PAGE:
Maternal Justice: Miriam Van Waters and the Female Reform Tradition
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In Her Extraordinary Career As A Prison Reformer, Miriam Van Waters Worked Tirelessly To Champion The Cause Of Socially Disadvantaged And Delinquent Women. Yet, It Was Her Sensational Battle To Retain The Superintendency Of The Massachusetts Reformatory For Women In 1949 That Made Her A National Cause Celebre, Triumphantly Defending Herself Against An Array Of Political And Ideological Enemies. In This Compelling Biography, Estelle Freedman Moves Beyond The Controversy To Reveal A Remarkable Woman Whose Success Rested Upon The Power Of Her Own Charismatic Leadership. She Touched Thousands Of People - From Boston Brahmins To Alcoholics, Prostitutes, And Desperate Criminals, To Her Devoted Prison Staff And Volunteers. Through Her, We Meet A Wealth Of Characters, Including Eleanor Roosevelt, And See The Realities Of Life In The Early Decades Of This Century For A Single Mother Of An Adopted Daughter. A Compelling Tale In Its Own Right, Van Waters Life Also Supplies A Missing Chapter In The History Of American Women. Combining A Deep Faith In The Social Power Of Motherhood With Professional Efforts To Secure Equal Justice For Women And Children. Van Waters And Her Generation Provide A Legacy For Contemporary Woman Activists. Estelle B. Freedman. Includes Bibliographical References (p. 361-439) And Index.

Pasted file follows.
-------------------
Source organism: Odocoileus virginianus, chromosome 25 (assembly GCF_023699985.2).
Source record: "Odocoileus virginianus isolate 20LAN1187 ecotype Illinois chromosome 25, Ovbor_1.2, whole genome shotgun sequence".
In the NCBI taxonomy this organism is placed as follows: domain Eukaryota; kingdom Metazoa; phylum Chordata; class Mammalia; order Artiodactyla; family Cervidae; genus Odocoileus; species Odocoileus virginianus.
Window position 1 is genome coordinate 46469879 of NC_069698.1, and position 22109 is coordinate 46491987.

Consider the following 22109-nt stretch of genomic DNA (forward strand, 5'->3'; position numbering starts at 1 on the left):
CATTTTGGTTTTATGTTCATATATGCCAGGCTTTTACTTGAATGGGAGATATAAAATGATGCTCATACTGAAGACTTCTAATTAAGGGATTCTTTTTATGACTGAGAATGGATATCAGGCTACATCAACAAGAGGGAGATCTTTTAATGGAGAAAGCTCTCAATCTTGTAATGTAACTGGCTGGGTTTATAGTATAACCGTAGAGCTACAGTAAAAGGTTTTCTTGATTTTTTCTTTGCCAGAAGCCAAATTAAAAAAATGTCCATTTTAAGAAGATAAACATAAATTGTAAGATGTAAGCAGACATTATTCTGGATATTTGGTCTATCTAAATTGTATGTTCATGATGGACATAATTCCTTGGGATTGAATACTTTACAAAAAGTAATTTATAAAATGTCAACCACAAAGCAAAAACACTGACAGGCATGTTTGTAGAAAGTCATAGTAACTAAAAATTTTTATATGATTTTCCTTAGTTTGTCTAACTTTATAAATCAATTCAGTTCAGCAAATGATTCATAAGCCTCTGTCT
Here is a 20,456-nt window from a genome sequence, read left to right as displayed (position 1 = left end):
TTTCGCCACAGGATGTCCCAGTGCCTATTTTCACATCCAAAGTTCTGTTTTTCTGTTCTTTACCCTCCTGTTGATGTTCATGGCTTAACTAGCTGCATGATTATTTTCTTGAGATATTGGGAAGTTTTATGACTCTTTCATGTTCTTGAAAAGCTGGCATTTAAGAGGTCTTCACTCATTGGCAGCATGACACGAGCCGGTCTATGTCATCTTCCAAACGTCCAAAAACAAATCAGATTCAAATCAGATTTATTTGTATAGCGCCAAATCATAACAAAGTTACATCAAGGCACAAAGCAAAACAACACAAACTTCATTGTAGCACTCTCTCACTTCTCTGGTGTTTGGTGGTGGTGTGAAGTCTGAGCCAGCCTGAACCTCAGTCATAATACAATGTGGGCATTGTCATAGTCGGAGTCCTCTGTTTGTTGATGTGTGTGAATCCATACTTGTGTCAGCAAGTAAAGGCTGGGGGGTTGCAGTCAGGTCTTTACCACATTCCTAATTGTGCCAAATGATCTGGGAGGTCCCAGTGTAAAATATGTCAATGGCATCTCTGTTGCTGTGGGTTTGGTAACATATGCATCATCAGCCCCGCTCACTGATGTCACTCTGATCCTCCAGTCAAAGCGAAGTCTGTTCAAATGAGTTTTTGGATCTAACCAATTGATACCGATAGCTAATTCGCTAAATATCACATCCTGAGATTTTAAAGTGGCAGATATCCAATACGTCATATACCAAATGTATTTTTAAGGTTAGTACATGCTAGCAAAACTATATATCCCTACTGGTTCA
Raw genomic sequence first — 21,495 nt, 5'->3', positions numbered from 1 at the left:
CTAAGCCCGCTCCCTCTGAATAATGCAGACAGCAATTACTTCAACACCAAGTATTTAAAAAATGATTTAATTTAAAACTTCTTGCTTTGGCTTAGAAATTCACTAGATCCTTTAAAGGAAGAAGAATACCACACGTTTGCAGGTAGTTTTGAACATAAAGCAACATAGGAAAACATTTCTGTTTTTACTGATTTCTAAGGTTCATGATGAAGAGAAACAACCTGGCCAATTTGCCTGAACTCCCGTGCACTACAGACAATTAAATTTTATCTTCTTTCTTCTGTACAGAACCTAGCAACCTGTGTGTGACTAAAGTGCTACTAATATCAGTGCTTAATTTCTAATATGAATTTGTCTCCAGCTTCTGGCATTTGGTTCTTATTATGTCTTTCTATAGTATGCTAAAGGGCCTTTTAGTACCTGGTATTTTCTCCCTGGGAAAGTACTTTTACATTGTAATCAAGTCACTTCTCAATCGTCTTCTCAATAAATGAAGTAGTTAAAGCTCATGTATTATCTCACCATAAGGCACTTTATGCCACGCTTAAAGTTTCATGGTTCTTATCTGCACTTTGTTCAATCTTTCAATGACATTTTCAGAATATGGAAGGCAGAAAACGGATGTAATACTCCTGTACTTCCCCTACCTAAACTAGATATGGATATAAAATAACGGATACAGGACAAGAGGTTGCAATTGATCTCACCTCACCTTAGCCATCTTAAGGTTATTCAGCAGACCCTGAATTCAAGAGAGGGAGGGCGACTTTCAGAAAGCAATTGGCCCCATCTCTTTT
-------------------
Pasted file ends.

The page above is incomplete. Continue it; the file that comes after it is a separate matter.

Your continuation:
Author: Freedman, Estelle B..
Publisher: University of Chicago Press
Publication Date: 1996
Quality Rating: 1
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